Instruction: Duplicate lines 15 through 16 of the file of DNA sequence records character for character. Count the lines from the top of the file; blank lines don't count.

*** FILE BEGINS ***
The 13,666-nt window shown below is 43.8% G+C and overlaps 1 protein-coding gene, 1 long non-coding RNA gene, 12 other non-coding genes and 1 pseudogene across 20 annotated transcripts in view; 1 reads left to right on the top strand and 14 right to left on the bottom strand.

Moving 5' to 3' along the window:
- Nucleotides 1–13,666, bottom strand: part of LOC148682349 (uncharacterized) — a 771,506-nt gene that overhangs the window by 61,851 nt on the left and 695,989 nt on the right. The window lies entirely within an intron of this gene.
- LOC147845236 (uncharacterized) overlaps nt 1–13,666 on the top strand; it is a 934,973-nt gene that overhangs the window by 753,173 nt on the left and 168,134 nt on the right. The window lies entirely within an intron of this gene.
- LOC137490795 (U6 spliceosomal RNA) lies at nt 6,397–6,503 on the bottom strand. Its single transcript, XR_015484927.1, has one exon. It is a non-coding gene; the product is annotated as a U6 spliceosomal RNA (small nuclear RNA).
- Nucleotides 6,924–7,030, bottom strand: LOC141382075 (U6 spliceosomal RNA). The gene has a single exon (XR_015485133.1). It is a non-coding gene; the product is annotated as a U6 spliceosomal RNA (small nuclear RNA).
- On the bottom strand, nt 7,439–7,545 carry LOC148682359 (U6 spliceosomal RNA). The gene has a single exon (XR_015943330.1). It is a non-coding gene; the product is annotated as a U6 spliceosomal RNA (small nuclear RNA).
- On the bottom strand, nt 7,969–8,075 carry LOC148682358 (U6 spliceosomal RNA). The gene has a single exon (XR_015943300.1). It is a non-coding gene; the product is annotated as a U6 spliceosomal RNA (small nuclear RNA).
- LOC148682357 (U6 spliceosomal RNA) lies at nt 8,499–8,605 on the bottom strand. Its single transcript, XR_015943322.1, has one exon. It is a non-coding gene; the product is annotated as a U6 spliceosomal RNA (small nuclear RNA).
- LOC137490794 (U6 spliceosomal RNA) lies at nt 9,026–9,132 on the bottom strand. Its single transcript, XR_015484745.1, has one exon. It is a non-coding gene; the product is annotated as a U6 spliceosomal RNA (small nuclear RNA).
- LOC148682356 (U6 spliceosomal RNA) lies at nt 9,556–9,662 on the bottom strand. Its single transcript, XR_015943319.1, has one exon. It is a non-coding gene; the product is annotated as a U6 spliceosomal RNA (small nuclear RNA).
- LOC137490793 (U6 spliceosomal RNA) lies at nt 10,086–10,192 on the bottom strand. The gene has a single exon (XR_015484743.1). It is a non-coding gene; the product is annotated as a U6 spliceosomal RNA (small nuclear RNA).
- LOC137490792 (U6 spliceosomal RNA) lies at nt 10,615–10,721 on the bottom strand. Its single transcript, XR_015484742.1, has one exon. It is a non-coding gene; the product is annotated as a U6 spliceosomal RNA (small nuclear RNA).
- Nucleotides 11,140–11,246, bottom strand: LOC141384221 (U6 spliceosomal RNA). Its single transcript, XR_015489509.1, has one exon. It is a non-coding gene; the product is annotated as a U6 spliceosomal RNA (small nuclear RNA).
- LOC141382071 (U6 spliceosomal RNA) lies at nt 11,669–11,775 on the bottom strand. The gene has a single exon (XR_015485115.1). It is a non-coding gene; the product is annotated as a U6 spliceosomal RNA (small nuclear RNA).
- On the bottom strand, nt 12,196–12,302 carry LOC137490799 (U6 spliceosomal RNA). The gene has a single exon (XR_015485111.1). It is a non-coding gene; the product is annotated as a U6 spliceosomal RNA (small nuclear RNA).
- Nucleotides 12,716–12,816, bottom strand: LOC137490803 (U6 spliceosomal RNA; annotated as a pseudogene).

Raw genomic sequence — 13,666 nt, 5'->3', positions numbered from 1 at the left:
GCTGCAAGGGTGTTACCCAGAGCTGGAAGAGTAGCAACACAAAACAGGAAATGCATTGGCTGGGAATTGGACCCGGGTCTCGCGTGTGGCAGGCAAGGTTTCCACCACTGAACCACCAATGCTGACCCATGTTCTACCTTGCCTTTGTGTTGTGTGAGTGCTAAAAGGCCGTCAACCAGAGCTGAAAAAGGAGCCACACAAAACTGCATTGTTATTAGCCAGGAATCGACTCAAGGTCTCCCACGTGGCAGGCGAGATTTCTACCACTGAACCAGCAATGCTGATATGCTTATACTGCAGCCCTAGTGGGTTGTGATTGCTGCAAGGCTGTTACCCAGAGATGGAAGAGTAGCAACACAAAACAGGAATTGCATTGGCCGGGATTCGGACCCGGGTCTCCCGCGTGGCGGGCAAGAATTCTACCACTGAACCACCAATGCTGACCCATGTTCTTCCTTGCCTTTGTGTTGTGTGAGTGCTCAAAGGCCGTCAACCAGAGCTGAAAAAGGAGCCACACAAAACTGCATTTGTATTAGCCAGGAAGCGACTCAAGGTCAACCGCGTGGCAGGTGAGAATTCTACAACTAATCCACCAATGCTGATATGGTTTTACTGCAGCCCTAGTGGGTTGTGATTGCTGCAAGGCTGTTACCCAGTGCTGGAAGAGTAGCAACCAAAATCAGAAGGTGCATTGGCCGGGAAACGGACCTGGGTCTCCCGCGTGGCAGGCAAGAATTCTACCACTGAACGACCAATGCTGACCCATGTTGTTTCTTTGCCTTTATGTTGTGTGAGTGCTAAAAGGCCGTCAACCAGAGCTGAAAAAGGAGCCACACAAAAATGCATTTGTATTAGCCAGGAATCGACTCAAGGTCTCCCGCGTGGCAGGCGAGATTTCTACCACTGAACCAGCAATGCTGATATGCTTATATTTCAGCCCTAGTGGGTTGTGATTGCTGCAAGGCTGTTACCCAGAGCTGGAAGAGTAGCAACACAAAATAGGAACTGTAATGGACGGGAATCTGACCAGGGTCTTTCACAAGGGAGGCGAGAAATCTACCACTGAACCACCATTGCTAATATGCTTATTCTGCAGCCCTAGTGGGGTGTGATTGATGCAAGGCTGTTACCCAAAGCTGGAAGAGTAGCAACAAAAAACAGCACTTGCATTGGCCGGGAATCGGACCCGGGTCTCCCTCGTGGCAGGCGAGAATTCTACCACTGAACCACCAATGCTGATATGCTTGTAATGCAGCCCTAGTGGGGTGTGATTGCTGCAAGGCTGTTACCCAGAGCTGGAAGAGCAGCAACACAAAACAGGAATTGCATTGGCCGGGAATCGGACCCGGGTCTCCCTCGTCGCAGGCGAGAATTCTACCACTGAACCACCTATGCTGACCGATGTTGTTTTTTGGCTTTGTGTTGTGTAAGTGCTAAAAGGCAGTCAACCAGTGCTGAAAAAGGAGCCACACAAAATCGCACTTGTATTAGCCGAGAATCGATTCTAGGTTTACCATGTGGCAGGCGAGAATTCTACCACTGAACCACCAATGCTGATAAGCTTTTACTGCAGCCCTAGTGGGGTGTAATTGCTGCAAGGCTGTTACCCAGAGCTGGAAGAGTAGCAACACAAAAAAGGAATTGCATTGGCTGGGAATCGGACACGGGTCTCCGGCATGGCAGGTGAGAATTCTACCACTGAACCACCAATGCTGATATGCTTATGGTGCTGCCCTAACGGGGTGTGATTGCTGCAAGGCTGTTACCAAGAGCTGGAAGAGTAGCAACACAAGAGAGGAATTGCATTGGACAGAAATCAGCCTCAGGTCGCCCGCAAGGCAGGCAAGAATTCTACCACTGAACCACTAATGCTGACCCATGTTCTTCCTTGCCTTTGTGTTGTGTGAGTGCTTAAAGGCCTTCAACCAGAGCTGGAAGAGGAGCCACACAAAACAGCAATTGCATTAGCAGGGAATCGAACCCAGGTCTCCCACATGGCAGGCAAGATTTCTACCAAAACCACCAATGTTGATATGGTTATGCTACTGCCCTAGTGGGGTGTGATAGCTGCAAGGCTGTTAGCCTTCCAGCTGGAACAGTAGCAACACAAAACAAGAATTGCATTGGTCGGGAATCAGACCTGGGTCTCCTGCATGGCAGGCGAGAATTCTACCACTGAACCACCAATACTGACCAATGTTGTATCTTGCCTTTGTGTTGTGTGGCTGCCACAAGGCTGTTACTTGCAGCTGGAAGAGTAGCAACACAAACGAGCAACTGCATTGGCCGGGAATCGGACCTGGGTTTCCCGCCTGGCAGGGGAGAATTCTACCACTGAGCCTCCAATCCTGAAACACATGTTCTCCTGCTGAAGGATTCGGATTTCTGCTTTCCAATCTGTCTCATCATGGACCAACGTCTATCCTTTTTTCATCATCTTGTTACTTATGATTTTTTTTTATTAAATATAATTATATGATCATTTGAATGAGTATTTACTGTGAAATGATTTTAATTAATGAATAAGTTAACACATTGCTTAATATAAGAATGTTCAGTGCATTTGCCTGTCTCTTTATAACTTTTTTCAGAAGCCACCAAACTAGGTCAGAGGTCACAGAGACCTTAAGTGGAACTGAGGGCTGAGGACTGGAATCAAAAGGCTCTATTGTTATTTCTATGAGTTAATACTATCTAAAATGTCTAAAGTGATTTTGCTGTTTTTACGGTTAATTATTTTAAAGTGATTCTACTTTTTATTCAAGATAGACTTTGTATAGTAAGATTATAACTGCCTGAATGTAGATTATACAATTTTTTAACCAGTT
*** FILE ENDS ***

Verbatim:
- LOC141382071 (U6 spliceosomal RNA) lies at nt 11,669–11,775 on the bottom strand. The gene has a single exon (XR_015485115.1). It is a non-coding gene; the product is annotated as a U6 spliceosomal RNA (small nuclear RNA).
- On the bottom strand, nt 12,196–12,302 carry LOC137490799 (U6 spliceosomal RNA). The gene has a single exon (XR_015485111.1). It is a non-coding gene; the product is annotated as a U6 spliceosomal RNA (small nuclear RNA).